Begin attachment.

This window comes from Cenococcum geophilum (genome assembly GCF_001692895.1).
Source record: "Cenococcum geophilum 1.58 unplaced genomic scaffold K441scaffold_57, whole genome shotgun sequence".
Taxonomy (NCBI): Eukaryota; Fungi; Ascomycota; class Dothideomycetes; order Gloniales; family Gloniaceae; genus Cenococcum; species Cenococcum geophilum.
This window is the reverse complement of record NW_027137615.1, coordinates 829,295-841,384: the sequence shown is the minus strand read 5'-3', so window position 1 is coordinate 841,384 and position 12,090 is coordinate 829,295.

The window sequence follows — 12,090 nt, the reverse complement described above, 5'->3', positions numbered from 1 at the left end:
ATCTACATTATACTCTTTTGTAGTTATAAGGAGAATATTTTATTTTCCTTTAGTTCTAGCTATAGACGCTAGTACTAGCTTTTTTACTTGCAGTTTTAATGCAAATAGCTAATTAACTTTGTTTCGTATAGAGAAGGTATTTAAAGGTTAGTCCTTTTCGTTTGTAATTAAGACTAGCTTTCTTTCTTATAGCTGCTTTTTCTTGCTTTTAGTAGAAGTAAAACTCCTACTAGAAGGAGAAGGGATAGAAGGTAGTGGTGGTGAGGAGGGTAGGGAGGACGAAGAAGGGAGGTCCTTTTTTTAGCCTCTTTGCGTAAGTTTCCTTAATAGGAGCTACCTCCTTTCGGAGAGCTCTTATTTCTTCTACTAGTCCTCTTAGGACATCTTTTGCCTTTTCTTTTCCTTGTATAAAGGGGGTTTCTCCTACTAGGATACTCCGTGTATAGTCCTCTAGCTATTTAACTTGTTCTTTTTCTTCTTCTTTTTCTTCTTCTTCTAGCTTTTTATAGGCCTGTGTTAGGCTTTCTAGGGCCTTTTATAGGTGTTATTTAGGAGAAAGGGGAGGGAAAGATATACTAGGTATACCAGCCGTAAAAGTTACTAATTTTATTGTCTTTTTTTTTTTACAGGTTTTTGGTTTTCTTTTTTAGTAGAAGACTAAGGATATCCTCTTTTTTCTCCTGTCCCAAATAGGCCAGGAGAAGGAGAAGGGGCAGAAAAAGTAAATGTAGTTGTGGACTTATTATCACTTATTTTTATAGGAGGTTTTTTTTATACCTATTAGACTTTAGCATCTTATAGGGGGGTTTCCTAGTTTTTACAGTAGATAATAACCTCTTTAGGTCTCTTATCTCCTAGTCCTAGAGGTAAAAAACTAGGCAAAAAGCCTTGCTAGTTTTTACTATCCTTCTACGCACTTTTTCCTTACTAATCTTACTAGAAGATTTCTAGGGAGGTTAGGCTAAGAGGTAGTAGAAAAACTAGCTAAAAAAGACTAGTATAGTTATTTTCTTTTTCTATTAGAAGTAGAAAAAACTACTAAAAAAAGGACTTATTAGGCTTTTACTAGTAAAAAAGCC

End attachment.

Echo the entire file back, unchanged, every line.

This window comes from Cenococcum geophilum (genome assembly GCF_001692895.1).
Source record: "Cenococcum geophilum 1.58 unplaced genomic scaffold K441scaffold_57, whole genome shotgun sequence".
Taxonomy (NCBI): Eukaryota; Fungi; Ascomycota; class Dothideomycetes; order Gloniales; family Gloniaceae; genus Cenococcum; species Cenococcum geophilum.
This window is the reverse complement of record NW_027137615.1, coordinates 829,295-841,384: the sequence shown is the minus strand read 5'-3', so window position 1 is coordinate 841,384 and position 12,090 is coordinate 829,295.

The window sequence follows — 12,090 nt, the reverse complement described above, 5'->3', positions numbered from 1 at the left end:
ATCTACATTATACTCTTTTGTAGTTATAAGGAGAATATTTTATTTTCCTTTAGTTCTAGCTATAGACGCTAGTACTAGCTTTTTTACTTGCAGTTTTAATGCAAATAGCTAATTAACTTTGTTTCGTATAGAGAAGGTATTTAAAGGTTAGTCCTTTTCGTTTGTAATTAAGACTAGCTTTCTTTCTTATAGCTGCTTTTTCTTGCTTTTAGTAGAAGTAAAACTCCTACTAGAAGGAGAAGGGATAGAAGGTAGTGGTGGTGAGGAGGGTAGGGAGGACGAAGAAGGGAGGTCCTTTTTTTAGCCTCTTTGCGTAAGTTTCCTTAATAGGAGCTACCTCCTTTCGGAGAGCTCTTATTTCTTCTACTAGTCCTCTTAGGACATCTTTTGCCTTTTCTTTTCCTTGTATAAAGGGGGTTTCTCCTACTAGGATACTCCGTGTATAGTCCTCTAGCTATTTAACTTGTTCTTTTTCTTCTTCTTTTTCTTCTTCTTCTAGCTTTTTATAGGCCTGTGTTAGGCTTTCTAGGGCCTTTTATAGGTGTTATTTAGGAGAAAGGGGAGGGAAAGATATACTAGGTATACCAGCCGTAAAAGTTACTAATTTTATTGTCTTTTTTTTTTTACAGGTTTTTGGTTTTCTTTTTTAGTAGAAGACTAAGGATATCCTCTTTTTTCTCCTGTCCCAAATAGGCCAGGAGAAGGAGAAGGGGCAGAAAAAGTAAATGTAGTTGTGGACTTATTATCACTTATTTTTATAGGAGGTTTTTTTTATACCTATTAGACTTTAGCATCTTATAGGGGGGTTTCCTAGTTTTTACAGTAGATAATAACCTCTTTAGGTCTCTTATCTCCTAGTCCTAGAGGTAAAAAACTAGGCAAAAAGCCTTGCTAGTTTTTACTATCCTTCTACGCACTTTTTCCTTACTAATCTTACTAGAAGATTTCTAGGGAGGTTAGGCTAAGAGGTAGTAGAAAAACTAGCTAAAAAAGACTAGTATAGTTATTTTCTTTTTCTATTAGAAGTAGAAAAAACTACTAAAAAAAGGACTTATTAGGCTTTTACTAGTAAAAAAGCC